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J Photochem Photobiol B. 2018 Jun;183:35-45. doi: 10.1016/j.jphotobiol.2018.04.012. Epub 2018 Apr 11.

Interhelical interactions between D92 and C218 in the cytoplasmic domain regulate proton uptake upon N-decay in the proton transport of Acetabularia rhodopsin II.

Author information

1
College of Pharmaceutical Sciences, Matsuyama University, Matsuyama, Ehime 790-8578, Japan. Electronic address: jtamoga@g.matsuyama-u.ac.jp.
2
Faculty of Advanced Life Science, Hokkaido University, Sapporo 060-0810, Japan; Global Station for Soft Matter, Global Institution for Collaborative Research and Education, Hokkaido University, Sapporo 001-0021, Japan.
3
College of Pharmaceutical Sciences, Matsuyama University, Matsuyama, Ehime 790-8578, Japan.
4
RIKEN Systems and Structural Biology Center, Yokohama 230-0045, Japan; RIKEN Center for Life Science Technologies, Yokohama 230-0045, Japan.
5
College of Pharmaceutical Sciences, Matsuyama University, Matsuyama, Ehime 790-8578, Japan; Graduate School of Pharmaceutical Sciences, Toho University, Funabashi, Chiba 274-8510, Japan.
6
RIKEN Systems and Structural Biology Center, Yokohama 230-0045, Japan; RIKEN Structural Biology Laboratory, Yokohama 230-0045, Japan.
7
College of Pharmaceutical Sciences, Matsuyama University, Matsuyama, Ehime 790-8578, Japan; Faculty of Advanced Life Science, Hokkaido University, Sapporo 060-0810, Japan.

Abstract

Acetabularia rhodopsin II (ARII or Ace2), an outward light-driven algal proton pump found in the giant unicellular marine alga Acetabularia acetabulum, has a unique property in the cytoplasmic (CP) side of its channel. The X-ray crystal structure of ARII in a dark state suggested the formation of an interhelical hydrogen bond between C218ARII and D92ARII, an internal proton donor to the Schiff base (Wada et al., 2011). In this report, we investigated the photocycles of two mutants at position C218ARII: C218AARII which disrupts the interaction with D92ARII, and C218SARII which potentially forms a stronger hydrogen bond. Both mutants exhibited slower photocycles compared to the wild-type pump. Together with several kinetic changes of the photoproducts in the first half of the photocycle, these replacements led to specific retardation of the N-to-O transition in the second half of the photocycle. In addition, measurements of the flash-induced proton uptake and release using a pH-sensitive indium-tin oxide electrode revealed a concomitant delay in the proton uptake. These observations strongly suggest the importance of a native weak hydrogen bond between C218ARII and D92ARII for proper proton translocation in the CP channel during N-decay. A putative role for the D92ARII-C218ARII interhelical hydrogen bond in the function of ARII is discussed.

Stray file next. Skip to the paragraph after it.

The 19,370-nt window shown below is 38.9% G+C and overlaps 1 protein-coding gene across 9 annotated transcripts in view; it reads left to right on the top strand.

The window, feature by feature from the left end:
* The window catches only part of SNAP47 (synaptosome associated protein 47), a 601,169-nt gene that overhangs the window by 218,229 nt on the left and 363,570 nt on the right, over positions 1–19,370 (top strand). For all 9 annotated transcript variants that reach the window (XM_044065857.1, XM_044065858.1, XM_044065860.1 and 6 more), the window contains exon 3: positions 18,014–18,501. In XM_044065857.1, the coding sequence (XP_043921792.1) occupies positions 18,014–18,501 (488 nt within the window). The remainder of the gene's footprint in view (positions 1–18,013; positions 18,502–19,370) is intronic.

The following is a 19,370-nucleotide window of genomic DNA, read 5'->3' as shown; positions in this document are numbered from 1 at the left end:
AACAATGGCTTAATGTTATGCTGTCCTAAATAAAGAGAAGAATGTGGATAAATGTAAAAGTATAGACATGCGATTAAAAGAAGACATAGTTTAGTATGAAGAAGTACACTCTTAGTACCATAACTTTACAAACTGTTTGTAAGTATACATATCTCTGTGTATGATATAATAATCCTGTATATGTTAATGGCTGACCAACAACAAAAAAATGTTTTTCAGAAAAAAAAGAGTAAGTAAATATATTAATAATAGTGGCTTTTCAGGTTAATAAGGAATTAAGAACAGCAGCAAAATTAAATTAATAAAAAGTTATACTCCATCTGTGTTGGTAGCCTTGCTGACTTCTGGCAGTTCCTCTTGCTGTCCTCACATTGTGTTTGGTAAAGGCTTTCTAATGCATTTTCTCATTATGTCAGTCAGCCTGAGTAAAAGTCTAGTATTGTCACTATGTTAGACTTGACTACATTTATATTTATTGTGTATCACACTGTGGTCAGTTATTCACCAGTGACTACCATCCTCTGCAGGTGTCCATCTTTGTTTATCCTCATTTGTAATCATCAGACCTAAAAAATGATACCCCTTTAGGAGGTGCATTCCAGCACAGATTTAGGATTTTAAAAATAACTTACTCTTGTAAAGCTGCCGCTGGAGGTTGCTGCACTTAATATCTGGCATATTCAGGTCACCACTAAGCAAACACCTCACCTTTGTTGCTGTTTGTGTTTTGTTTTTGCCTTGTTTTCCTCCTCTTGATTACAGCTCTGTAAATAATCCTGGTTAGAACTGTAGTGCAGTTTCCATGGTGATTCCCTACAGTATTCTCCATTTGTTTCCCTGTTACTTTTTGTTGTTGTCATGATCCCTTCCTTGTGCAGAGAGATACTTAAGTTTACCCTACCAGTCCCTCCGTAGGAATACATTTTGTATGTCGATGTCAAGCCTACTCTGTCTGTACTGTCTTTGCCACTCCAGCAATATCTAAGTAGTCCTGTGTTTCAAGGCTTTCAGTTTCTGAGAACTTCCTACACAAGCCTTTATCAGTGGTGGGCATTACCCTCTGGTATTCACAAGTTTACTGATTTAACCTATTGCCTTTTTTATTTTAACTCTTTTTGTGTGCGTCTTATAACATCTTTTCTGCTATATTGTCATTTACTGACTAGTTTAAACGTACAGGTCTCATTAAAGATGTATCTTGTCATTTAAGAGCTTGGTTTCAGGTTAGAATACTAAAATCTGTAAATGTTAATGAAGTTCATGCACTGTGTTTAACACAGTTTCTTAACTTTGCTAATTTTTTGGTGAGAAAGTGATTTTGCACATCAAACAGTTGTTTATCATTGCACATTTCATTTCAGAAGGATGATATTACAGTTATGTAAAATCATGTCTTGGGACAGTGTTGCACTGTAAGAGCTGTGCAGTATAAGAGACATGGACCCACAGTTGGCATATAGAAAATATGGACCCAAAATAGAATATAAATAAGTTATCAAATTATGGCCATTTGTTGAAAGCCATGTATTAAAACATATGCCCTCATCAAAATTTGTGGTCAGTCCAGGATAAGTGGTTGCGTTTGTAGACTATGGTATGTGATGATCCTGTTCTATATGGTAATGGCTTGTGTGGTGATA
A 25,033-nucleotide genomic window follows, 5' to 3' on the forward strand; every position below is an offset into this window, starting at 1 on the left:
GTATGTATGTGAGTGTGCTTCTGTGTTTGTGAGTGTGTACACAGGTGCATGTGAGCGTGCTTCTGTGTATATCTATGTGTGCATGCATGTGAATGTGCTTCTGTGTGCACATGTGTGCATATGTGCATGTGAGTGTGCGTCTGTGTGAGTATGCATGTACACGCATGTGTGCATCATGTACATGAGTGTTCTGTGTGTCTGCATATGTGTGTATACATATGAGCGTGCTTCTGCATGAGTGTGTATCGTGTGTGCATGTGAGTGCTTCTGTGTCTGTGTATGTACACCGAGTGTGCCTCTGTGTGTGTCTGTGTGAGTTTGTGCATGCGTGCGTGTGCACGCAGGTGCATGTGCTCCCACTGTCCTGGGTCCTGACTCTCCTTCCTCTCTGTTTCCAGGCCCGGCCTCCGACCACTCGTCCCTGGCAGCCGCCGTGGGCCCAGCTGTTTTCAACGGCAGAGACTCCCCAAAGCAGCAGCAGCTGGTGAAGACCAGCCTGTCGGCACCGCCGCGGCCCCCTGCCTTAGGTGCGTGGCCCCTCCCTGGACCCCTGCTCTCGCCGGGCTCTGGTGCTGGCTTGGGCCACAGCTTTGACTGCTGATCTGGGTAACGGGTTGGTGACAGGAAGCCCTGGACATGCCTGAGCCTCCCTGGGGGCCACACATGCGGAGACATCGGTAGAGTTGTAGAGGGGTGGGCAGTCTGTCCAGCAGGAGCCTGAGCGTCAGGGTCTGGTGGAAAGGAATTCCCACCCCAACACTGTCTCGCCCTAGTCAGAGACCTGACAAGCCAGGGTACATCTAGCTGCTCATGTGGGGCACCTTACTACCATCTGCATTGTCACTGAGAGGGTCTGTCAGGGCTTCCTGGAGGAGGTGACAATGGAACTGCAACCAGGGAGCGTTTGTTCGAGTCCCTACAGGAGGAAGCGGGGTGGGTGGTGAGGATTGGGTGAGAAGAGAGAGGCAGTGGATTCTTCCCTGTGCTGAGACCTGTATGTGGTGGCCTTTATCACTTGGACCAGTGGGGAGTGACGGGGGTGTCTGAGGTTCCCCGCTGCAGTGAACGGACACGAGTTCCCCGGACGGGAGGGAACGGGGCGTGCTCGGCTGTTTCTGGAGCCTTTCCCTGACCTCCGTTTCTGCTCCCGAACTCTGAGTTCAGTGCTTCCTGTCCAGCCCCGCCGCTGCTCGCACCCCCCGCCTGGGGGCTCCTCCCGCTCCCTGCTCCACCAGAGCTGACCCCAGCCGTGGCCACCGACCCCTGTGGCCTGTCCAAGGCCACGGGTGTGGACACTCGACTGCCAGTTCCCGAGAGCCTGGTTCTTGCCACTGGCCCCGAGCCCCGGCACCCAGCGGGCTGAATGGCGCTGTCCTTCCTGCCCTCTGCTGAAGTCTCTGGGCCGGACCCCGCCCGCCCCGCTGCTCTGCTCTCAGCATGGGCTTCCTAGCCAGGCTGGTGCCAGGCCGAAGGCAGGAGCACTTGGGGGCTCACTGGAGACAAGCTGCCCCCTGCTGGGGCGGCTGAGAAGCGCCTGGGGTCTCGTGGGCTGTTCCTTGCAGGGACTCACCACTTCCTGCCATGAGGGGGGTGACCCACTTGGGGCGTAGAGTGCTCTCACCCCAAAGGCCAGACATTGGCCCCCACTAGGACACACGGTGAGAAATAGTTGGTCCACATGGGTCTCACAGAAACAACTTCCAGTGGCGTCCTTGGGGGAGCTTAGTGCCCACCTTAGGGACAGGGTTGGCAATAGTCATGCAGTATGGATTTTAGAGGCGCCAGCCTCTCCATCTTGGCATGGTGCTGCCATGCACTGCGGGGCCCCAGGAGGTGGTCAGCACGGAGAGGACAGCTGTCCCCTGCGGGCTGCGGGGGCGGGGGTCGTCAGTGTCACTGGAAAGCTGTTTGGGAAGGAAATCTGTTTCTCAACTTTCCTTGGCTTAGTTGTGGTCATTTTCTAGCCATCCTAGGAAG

KEYWORDS:

Hydrogen bond; Microbial rhodopsin; Photocycle; Proton pump; Switching

[Indexed for MEDLINE]

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